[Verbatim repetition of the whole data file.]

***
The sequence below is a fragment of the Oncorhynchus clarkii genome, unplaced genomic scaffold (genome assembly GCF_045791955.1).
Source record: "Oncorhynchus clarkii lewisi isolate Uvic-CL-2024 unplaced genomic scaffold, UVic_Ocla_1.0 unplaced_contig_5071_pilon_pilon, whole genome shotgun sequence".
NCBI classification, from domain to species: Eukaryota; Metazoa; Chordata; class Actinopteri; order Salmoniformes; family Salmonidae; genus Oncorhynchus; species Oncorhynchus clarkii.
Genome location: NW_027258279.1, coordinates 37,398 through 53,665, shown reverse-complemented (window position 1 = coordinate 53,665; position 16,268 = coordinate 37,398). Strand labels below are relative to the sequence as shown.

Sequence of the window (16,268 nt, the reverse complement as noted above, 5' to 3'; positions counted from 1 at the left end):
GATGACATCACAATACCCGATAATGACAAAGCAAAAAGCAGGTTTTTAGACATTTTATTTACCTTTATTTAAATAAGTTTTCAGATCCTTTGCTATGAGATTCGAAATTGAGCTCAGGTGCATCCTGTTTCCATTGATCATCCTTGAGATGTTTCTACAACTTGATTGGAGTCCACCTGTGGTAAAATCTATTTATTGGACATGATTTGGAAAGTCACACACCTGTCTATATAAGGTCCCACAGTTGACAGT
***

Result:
The sequence below is a fragment of the Oncorhynchus clarkii genome, unplaced genomic scaffold (genome assembly GCF_045791955.1).
Source record: "Oncorhynchus clarkii lewisi isolate Uvic-CL-2024 unplaced genomic scaffold, UVic_Ocla_1.0 unplaced_contig_5071_pilon_pilon, whole genome shotgun sequence".
NCBI classification, from domain to species: Eukaryota; Metazoa; Chordata; class Actinopteri; order Salmoniformes; family Salmonidae; genus Oncorhynchus; species Oncorhynchus clarkii.
Genome location: NW_027258279.1, coordinates 37,398 through 53,665, shown reverse-complemented (window position 1 = coordinate 53,665; position 16,268 = coordinate 37,398). Strand labels below are relative to the sequence as shown.

Sequence of the window (16,268 nt, the reverse complement as noted above, 5' to 3'; positions counted from 1 at the left end):
GATGACATCACAATACCCGATAATGACAAAGCAAAAAGCAGGTTTTTAGACATTTTATTTACCTTTATTTAAATAAGTTTTCAGATCCTTTGCTATGAGATTCGAAATTGAGCTCAGGTGCATCCTGTTTCCATTGATCATCCTTGAGATGTTTCTACAACTTGATTGGAGTCCACCTGTGGTAAAATCTATTTATTGGACATGATTTGGAAAGTCACACACCTGTCTATATAAGGTCCCACAGTTGACAGT